Water, Water Everywhere
Irrigation systems turn a chore into a breeze
Imagine this scene: it’s August, in Houston. Temperatures have been hovering around 100 degrees for days and there is no forecast of rain. You watch your neighbor across the street drag water hoses around, note the uneven watering, the wasted water on sidewalks and street. But you, on the other hand? You’ve got an irrigation system, one that goes off and on by itself—delivering the right amount of water at the right volume at the right time in the right place.
Irrigation systems provide both convenience and peace of mind. Just as important, they help maintain the health of your landscape. No rain? No problem. Irrigation systems are designed to be a substitute for natural rain, helping you save water, time, energy and money.
It’s All About Control
Why is an irrigation system so important to your garden landscape? It helps you control the correct amount of water to the appropriate plant material. It allows your landscape to be separated by zones into lawn, bed and color areas that require different watering conditions due to varying plant materials and sunlight conditions. Additionally, it utilizes controller box technologies, such as timers, time delays and rain sensors, that let you set an automatic schedule for your landscape needs while, at the same time, allowing you to switch to manual for the inevitable, unexpected events.
Anatomy of an Irrigation System
A good irrigation system uses a combination of heads, controller technology and zones to create a site-specific system for your garden landscape.
- Rotors are water heads that work well in large areas like lawns. Rotor is the term used to describe the various sprinklers that operate by rotating streams of water back and forth over the landscape.
- Pop-up spray heads were designed for smaller or irregular spaces such as landscape beds. These small heads often produce a fan-shaped pattern of water.
- Drip irrigation and bubblers are perfectly suited for trees, rose gardens, pots, planters and urns.
- Controllers can be quite sophisticated these days and come with different programs. The best ones are outfitted with a pressure vacuum breaker (PVB) that safeguards the irrigation system against allowing any contaminates to be suctioned back into the city’s drinking water when water pressure drops. Rain sensors and water delay options prevent over-watering of your plant material during times of natural rain.
Proper head spacing within an irrigation system is crucial for proper watering coverage. This aspect is where the quality of an irrigation system is revealed. The calculation and specific measuring of head locations are important steps in providing even coverage.
The water pressure in most residential systems isn’t great enough to water an entire lawn at one time. As a result, most systems are divided into zones, each with its own control valve. Control valves are operated by an electronic controller that turns each zone on and off according to the schedule you set. The cornerstone equation of a quality installation goes like this: good coverage and lots of valves equal great control.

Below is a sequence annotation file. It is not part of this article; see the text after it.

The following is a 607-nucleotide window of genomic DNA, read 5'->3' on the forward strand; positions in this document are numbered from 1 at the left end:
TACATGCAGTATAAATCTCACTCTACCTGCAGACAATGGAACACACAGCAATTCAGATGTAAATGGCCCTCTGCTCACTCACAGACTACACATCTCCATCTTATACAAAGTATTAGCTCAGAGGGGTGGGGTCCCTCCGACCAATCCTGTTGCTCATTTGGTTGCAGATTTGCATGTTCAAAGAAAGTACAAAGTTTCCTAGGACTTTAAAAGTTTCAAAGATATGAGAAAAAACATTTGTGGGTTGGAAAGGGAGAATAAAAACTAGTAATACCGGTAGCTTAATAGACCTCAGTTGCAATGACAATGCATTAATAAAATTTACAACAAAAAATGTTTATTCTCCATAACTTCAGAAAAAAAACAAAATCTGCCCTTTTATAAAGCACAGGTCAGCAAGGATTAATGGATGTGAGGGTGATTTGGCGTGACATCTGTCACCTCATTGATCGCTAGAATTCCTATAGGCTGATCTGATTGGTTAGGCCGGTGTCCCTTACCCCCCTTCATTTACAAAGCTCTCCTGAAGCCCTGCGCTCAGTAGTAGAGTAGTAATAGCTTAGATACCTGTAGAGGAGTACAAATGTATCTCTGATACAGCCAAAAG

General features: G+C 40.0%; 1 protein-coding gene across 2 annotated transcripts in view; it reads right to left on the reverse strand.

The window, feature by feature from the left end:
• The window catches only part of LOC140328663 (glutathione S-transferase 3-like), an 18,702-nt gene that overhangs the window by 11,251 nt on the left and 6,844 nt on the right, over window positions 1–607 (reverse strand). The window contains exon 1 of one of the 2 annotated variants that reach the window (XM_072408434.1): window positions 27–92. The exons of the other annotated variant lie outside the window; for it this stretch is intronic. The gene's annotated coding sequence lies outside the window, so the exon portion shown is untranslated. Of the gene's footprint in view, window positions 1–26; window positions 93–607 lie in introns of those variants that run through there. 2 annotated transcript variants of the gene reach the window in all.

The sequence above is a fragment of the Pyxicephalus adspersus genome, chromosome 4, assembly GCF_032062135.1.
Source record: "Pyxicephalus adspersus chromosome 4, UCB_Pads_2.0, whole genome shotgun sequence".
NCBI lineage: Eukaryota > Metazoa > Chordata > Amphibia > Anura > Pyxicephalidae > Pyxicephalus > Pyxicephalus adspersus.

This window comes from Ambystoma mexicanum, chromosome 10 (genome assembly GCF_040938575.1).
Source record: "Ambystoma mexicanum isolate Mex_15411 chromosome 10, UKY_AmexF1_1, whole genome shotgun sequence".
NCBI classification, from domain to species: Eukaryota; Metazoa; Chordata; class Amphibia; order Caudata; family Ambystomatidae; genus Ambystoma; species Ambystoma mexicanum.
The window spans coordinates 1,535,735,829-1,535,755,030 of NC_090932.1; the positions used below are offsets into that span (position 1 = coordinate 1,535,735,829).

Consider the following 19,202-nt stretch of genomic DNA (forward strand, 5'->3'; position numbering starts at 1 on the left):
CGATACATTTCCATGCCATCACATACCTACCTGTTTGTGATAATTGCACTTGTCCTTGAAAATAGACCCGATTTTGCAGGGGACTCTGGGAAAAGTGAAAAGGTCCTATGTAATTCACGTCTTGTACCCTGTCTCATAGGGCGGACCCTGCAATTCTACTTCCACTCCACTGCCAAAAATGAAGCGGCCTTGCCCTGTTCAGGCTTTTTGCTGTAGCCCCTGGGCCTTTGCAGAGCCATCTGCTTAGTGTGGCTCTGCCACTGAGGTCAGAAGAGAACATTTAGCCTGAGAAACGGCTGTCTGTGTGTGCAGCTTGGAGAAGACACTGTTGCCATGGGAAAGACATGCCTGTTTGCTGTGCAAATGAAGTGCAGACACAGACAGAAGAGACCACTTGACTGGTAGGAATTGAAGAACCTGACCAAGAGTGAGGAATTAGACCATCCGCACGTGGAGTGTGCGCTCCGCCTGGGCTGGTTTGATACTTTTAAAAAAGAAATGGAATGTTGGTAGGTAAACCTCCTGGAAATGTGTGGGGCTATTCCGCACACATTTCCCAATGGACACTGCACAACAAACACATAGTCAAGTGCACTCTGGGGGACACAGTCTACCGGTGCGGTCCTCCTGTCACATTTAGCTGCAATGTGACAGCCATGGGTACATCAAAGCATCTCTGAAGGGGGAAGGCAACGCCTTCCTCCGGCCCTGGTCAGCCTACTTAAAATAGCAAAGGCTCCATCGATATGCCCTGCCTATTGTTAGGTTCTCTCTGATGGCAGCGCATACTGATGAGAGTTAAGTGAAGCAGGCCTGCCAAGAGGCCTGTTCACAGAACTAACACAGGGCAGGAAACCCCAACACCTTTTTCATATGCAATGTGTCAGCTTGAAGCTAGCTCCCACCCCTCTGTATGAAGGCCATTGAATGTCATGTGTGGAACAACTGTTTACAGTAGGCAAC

When putting in an irrigation system, plans and permits are required by some cities. It is also important to call for utility line locations. Otherwise, it can be expensive to repair any resulting damage.
If you’re installing an irrigation system in an established lawn, trenches should be hand-dug so as not to disturb any lines and wiring, including landscape lighting wiring. The grass should be set aside, but replaced as soon as possible after installation. The grass may yellow, but it usually re-establishes itself quickly.
During the construction of a new home, the tree preservation plan may include a temporary irrigation system to water the trees during construction, which sometimes can last a few years. “A temporary irrigation system and hand-digging to minimize damage to trees and their root systems are a very important part of tree preservation,” explains Jeff Halper with Exterior Worlds.
Keep It Going
Ongoing maintenance is another critical aspect of an irrigation system. Since the system is both mechanical and electronic, it will require regular care, such as the replacement of broken heads and stuck valves. Before working with any contractor, it is advisable to understand what kind of landscape maintenance service they offer after the installation.
Also, you will need to monitor the times and days of watering, which will change depending on the weather and the season. “In Houston, the best time to water is usually between 3:00 a.m. and 5:00 a.m., which puts water on the plants and ground just in time for the sun to come up and start generating heat,” says Halper. “If you start any earlier, the water just sits there, giving fungus the opportunity to grow.”
Since 1987, Exterior Worlds has been successfully dealing with irrigation issues in the Memorial Villages, Tangle wood, River Oaks, West University, Bellaire and the greater Houston area since 1987. Call Exterior Worlds at 713-827-2255 to discuss installing an irrigation system in your landscape.